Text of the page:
Southern Gothic, Comedy
O'Connor's fiction is often called "Southern Gothic," though she herself rejected that label. many of the elements of "gothic" fiction, or plain old horror, but with a distinctively Southern vibe. There's a looming sense of darkness, suspense, and foreboding about the story, which is established right at the beginning when the grandmother reads about The Misfit in the newspaper. Just to make sure we don't forget about the element of horror, The Misfit is also mentioned at Red Sammy's. It's even suggested The Misfit might come to that very place. The scenery – the dirt road in the middle of nowhere that's supposed to lead to an old plantation house, the looming forests, the family trapped alone in a ditch – could also be right out of a horror movie.
Let's not forget The Misfit himself, who is a terrifying killer without a conscience. Though we do see what may be the beginnings of a moral transformation at the end of the story. Finally, although there's not anything obviously "supernatural" in the story (a common but not required element of gothic fiction), there is that potentially supernatural moment of grace. Plus, the whole sequence of events – ending up in exactly the wrong place because of misplaced memory and a disturbed cat – just feels too convenient for the story to ever actually happen. That lends it a slightly fantastic or unreal aura.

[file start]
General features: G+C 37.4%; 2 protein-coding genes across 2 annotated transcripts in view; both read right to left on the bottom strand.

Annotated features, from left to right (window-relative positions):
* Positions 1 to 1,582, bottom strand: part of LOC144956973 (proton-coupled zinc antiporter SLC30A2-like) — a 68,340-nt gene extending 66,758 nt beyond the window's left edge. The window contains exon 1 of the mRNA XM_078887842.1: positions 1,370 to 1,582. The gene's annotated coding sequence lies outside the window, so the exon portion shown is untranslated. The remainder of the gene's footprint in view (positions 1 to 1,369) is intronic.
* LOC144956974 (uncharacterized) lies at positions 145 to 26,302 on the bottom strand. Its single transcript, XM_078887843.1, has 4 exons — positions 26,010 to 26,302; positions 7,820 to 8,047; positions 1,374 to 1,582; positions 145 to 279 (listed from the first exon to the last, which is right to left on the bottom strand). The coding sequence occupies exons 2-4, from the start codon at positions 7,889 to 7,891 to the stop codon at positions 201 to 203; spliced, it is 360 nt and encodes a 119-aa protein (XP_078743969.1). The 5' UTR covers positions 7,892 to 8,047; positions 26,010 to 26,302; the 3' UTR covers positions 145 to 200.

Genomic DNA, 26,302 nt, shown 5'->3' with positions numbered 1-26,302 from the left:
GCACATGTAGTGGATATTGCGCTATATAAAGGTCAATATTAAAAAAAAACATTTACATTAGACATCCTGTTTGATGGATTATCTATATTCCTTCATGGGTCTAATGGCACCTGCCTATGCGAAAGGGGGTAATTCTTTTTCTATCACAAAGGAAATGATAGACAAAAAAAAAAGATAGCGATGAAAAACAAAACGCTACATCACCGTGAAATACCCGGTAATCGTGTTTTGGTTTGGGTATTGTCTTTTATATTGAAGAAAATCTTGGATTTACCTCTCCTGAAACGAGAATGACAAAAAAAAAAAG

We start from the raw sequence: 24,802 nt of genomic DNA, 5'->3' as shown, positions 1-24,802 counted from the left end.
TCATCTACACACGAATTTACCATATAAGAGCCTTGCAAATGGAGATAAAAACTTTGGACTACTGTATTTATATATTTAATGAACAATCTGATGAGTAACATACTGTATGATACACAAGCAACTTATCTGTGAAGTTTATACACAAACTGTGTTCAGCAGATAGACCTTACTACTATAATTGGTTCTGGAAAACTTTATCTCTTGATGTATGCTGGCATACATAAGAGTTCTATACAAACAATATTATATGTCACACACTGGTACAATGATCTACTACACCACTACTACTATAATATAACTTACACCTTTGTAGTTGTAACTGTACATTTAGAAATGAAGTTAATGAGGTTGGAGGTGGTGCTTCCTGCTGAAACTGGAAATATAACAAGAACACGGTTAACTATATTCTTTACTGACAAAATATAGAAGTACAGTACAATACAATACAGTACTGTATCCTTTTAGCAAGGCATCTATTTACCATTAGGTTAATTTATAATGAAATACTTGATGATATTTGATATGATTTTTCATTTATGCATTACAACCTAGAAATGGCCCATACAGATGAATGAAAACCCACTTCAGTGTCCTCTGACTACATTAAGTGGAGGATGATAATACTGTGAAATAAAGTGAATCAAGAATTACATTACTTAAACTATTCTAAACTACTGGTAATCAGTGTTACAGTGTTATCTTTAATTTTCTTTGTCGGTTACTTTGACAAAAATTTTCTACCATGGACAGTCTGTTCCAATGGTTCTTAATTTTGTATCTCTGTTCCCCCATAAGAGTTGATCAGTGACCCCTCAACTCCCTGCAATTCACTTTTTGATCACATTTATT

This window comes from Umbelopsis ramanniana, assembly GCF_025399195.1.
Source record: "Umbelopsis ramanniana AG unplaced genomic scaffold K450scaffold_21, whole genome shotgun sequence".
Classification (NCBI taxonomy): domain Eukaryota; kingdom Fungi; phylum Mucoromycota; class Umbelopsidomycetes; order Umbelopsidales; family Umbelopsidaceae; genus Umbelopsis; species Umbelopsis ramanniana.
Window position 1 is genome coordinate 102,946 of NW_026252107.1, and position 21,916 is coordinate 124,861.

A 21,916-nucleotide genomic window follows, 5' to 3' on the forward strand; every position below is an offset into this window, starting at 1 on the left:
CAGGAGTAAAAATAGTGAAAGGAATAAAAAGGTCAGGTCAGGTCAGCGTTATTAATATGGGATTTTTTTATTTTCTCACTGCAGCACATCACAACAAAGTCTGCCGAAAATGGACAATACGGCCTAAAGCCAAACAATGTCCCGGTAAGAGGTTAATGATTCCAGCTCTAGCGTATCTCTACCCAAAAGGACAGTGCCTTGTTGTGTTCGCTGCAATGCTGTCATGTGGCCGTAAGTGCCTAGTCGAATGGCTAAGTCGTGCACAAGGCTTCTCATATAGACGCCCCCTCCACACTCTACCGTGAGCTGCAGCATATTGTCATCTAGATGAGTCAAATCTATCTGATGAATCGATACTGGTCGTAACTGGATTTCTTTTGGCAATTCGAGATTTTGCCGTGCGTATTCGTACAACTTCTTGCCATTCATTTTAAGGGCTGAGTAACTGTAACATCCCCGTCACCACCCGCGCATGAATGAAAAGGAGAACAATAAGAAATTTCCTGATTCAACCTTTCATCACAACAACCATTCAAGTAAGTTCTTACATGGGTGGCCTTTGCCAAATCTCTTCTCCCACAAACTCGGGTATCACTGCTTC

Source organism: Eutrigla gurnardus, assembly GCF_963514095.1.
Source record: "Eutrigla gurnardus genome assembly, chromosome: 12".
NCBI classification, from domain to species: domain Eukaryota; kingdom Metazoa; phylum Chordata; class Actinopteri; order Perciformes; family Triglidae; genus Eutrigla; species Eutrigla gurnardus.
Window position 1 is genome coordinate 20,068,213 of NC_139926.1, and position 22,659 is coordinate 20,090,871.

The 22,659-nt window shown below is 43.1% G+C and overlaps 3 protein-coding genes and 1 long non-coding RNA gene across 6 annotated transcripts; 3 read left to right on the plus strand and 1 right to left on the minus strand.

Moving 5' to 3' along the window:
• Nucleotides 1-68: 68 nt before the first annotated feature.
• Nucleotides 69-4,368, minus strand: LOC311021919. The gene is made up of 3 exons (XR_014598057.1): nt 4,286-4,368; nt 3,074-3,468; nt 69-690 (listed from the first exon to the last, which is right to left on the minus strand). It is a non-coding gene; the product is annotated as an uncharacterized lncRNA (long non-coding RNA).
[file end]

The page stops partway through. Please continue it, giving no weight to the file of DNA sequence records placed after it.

O'Connor rejected the label "Southern Gothic" for the same reasons she rejected the idea that her writing was "grotesque" (See "Writing Style" for more on this). She associated Southern Gothic (which was a label commonly associated with William Faulkner's work, and the works inspired by it) with fiction that depicted human "degeneracy" in the South, in such a way that it would strike readers almost like a horror story would and at times have an air of something supernaturally dark. Because of O'Connor's religious perspective, she always emphasized that her work was interested more in the light that could come through in moments of darkness, and was meant to inspire hope and meditation rather than horror or disgust. That's why she preferred the term "Catholic realism" to describe its genre (source: The Habit of Being).